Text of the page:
Tiger trade

Big cats are legally and illegally traded worldwide, including tigers and lions. According to FOUR PAWS a live tiger is worth about €22,000, a kilo of tiger bones is available for about €1,700 and a litre of tiger wine - an allegedly medicinal broth of tiger bones - can be bought on the black market for €85. This trade is driven by the production of traditional Asian medicine. It was already common knowledge that Asia plays a major role in this trade, but more recently it became apparent that Europe is involved as well.


Between 1999 and 2016, a total of 862 live tigers were legally imported into the EU and 1,412 live tigers were legally exported, which means that the European tiger trade would be worth more than €50 million. During the same period 8,278 illegal tiger products, such as tiger stock cubes, teeth and claws and 57 illegal live tigers were seized in the EU. The gruesome trade in endangered tigers is widespread, with evidence of illegal activities in Belgium, Czech Republic, Denmark, France, Germany, Italy, Slovenia, Spain, the Netherlands and the United Kingdom.

The trade of tigers from the wild is illegal in the EU, but the trade is captive-born tigers is not.

Shocking findings in Czech Republic

During raids near Prague in July 2018, the Czech authorities discovered a dead tiger and tiger bones, tiger broth and other tiger products. In order not to damage the fur, the arrested suspects killed the animals with a bullet in their eyes. One of the suspects is a well-known owner of a zoo who is active in the trade of tigers to Asia. When the Czech authorities launched raids on the Vietnamese Sapa Market in Prague, it was found that tiger meat products were offered there for sale.


The findings in the Czech Republic are no isolated cases. Research by FOUR PAWS shows that animal traders have exported at least five live tigers from Germany, via the Czech Republic, to Vietnam, Thailand and South Korea. Further research in Vietnam shows that at least two of the tigers ended up in the hands of a convicted wildlife trader. Trade within the EU also often leads to serious welfare problems for big cats. In Spain a zoo named ‘Zooexoticoskiko’ offers wild animals, including tigers, for photo shoots. Even erotic pictures with wild animals can be taken. In some European countries it is possible to rent tigers for private parties.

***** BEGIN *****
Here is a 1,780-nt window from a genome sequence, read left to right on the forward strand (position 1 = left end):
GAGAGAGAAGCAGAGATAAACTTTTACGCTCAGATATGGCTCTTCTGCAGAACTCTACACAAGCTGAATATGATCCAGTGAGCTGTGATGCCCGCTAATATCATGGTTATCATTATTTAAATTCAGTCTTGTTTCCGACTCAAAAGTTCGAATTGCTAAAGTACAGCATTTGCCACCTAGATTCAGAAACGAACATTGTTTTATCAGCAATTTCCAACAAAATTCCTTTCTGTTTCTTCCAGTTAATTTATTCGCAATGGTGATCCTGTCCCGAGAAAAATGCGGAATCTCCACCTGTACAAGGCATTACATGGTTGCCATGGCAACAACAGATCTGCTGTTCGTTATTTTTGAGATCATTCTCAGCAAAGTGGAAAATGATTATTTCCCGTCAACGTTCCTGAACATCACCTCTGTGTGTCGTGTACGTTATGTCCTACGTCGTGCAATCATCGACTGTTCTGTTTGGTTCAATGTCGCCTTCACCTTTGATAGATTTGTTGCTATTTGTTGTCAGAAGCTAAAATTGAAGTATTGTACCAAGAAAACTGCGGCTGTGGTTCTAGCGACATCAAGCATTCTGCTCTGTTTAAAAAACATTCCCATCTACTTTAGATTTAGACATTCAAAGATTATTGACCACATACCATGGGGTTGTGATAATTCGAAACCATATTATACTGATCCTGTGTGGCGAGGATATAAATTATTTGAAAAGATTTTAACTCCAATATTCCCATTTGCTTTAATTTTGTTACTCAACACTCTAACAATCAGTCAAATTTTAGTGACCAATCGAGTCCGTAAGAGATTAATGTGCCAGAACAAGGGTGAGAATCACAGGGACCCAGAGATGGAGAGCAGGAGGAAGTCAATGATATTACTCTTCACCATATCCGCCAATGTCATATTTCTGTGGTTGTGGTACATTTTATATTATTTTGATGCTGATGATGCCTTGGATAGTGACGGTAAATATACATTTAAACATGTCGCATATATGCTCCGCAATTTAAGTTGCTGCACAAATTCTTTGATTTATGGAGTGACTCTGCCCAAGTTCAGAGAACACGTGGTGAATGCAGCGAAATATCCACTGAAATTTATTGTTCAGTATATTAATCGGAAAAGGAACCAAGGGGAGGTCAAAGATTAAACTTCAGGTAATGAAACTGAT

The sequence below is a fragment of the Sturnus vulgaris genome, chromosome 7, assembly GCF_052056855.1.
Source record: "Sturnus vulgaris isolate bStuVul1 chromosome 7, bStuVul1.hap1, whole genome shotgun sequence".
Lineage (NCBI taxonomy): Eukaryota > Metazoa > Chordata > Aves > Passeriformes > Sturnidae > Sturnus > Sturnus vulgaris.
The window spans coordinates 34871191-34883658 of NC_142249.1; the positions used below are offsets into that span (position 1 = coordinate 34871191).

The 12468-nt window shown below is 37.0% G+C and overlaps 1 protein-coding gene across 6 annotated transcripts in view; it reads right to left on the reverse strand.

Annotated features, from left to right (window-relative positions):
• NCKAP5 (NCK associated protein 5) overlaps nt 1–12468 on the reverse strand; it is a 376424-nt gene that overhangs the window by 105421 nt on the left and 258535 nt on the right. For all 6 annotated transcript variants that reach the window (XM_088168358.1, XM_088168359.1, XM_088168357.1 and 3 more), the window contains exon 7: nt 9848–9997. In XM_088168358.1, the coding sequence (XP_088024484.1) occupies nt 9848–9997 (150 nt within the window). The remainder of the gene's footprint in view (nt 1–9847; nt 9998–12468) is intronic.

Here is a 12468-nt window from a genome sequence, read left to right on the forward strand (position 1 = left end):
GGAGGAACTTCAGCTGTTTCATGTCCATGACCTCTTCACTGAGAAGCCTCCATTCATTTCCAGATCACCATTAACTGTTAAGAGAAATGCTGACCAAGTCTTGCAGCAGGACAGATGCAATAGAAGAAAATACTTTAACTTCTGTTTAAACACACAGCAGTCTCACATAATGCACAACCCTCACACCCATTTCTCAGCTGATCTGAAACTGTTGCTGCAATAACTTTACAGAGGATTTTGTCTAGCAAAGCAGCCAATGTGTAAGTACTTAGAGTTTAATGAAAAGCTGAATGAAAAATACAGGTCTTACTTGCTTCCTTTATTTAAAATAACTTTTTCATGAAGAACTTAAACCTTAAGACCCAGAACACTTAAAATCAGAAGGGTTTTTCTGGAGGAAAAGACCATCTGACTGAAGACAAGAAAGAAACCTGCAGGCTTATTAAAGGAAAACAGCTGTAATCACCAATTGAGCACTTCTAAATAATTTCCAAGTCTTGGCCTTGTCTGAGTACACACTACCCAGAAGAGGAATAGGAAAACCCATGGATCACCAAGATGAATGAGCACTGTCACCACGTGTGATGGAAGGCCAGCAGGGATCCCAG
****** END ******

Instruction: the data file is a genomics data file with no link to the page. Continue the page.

During raids in July 2018 Czech authorities found a dead tiger and other tiger products.

Lack of transparency in the EU

Trading tigers from the wild is illegal in the EU, but trading tigers which were born in captivity is not. Legislation and enforcement have serious shortcomings. In addition, the exact number of tigers kept and traded in Europe is unknown, because transports within the EU do not require any CITES (Convention on International Trade in Endangered Species) import and export permits. As a result, there are hardly any official documents that prove who is selling tigers, when, to whom and for what purpose.


Tigers and lions are under pressure from the trade in traditional Asian medicine. South Africa maintains a controversial export quota for 800 lion skeletons, which was based on cherry picked research and questionable deductions. This quota increases the pressure on living and other endangered big cats, by stimulating the demand for products from big cats. For tigers born in the wild and for captive-born lions different laws apply, while it is almost impossible to distinguish bones from lions and tigers, or to see whether the animals were born in captivity or in the wild. In this way legal trade can act as a cover for illegal trade.

In some European countries you can rent a tiger for parties.


FOUR PAWS started a petition that helps people call on the European Commission to ban commercial trade of tigers born in captivity and thus protect endangered species from cruel exploitation. SIGN NOW!



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